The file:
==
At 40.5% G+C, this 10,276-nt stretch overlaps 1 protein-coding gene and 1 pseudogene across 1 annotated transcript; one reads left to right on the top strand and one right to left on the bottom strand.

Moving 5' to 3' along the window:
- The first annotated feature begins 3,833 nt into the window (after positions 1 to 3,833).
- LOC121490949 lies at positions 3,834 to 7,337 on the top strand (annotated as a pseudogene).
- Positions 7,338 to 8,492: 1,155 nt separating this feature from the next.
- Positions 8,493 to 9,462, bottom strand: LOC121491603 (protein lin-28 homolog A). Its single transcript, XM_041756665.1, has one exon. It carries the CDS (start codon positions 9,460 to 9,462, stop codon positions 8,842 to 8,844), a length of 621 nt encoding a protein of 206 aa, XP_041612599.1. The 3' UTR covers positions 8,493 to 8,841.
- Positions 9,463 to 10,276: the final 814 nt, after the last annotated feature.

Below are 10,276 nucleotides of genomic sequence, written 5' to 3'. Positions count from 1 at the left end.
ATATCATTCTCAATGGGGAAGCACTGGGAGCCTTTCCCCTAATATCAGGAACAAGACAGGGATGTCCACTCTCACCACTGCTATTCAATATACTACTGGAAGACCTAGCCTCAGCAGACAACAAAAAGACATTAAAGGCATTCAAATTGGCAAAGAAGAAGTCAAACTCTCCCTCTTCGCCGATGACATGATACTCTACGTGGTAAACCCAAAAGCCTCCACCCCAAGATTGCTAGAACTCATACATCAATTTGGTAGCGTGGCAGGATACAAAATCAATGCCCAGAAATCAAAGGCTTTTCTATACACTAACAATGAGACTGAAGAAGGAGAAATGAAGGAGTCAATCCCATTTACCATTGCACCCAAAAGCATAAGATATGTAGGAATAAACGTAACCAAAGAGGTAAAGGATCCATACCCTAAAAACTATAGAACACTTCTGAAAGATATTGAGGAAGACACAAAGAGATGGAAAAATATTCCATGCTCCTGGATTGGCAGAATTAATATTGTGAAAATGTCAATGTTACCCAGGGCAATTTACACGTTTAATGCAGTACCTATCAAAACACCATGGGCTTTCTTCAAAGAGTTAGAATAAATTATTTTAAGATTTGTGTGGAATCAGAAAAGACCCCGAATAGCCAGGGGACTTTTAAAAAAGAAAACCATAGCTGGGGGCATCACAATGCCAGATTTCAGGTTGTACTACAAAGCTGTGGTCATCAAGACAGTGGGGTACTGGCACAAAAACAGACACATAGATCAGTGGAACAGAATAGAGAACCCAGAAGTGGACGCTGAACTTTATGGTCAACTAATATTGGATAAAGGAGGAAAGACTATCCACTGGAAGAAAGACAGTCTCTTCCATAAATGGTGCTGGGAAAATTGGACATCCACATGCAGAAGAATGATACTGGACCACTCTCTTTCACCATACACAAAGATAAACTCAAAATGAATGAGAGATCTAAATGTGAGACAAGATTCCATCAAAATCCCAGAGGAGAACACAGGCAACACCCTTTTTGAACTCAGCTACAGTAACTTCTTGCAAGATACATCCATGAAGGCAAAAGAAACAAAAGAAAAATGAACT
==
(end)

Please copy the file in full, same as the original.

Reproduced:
At 40.5% G+C, this 10,276-nt stretch overlaps 1 protein-coding gene and 1 pseudogene across 1 annotated transcript; one reads left to right on the top strand and one right to left on the bottom strand.

Moving 5' to 3' along the window:
- The first annotated feature begins 3,833 nt into the window (after positions 1 to 3,833).
- LOC121490949 lies at positions 3,834 to 7,337 on the top strand (annotated as a pseudogene).
- Positions 7,338 to 8,492: 1,155 nt separating this feature from the next.
- Positions 8,493 to 9,462, bottom strand: LOC121491603 (protein lin-28 homolog A). Its single transcript, XM_041756665.1, has one exon. It carries the CDS (start codon positions 9,460 to 9,462, stop codon positions 8,842 to 8,844), a length of 621 nt encoding a protein of 206 aa, XP_041612599.1. The 3' UTR covers positions 8,493 to 8,841.
- Positions 9,463 to 10,276: the final 814 nt, after the last annotated feature.

Below are 10,276 nucleotides of genomic sequence, written 5' to 3'. Positions count from 1 at the left end.
ATATCATTCTCAATGGGGAAGCACTGGGAGCCTTTCCCCTAATATCAGGAACAAGACAGGGATGTCCACTCTCACCACTGCTATTCAATATACTACTGGAAGACCTAGCCTCAGCAGACAACAAAAAGACATTAAAGGCATTCAAATTGGCAAAGAAGAAGTCAAACTCTCCCTCTTCGCCGATGACATGATACTCTACGTGGTAAACCCAAAAGCCTCCACCCCAAGATTGCTAGAACTCATACATCAATTTGGTAGCGTGGCAGGATACAAAATCAATGCCCAGAAATCAAAGGCTTTTCTATACACTAACAATGAGACTGAAGAAGGAGAAATGAAGGAGTCAATCCCATTTACCATTGCACCCAAAAGCATAAGATATGTAGGAATAAACGTAACCAAAGAGGTAAAGGATCCATACCCTAAAAACTATAGAACACTTCTGAAAGATATTGAGGAAGACACAAAGAGATGGAAAAATATTCCATGCTCCTGGATTGGCAGAATTAATATTGTGAAAATGTCAATGTTACCCAGGGCAATTTACACGTTTAATGCAGTACCTATCAAAACACCATGGGCTTTCTTCAAAGAGTTAGAATAAATTATTTTAAGATTTGTGTGGAATCAGAAAAGACCCCGAATAGCCAGGGGACTTTTAAAAAAGAAAACCATAGCTGGGGGCATCACAATGCCAGATTTCAGGTTGTACTACAAAGCTGTGGTCATCAAGACAGTGGGGTACTGGCACAAAAACAGACACATAGATCAGTGGAACAGAATAGAGAACCCAGAAGTGGACGCTGAACTTTATGGTCAACTAATATTGGATAAAGGAGGAAAGACTATCCACTGGAAGAAAGACAGTCTCTTCCATAAATGGTGCTGGGAAAATTGGACATCCACATGCAGAAGAATGATACTGGACCACTCTCTTTCACCATACACAAAGATAAACTCAAAATGAATGAGAGATCTAAATGTGAGACAAGATTCCATCAAAATCCCAGAGGAGAACACAGGCAACACCCTTTTTGAACTCAGCTACAGTAACTTCTTGCAAGATACATCCATGAAGGCAAAAGAAACAAAAGAAAAATGAACT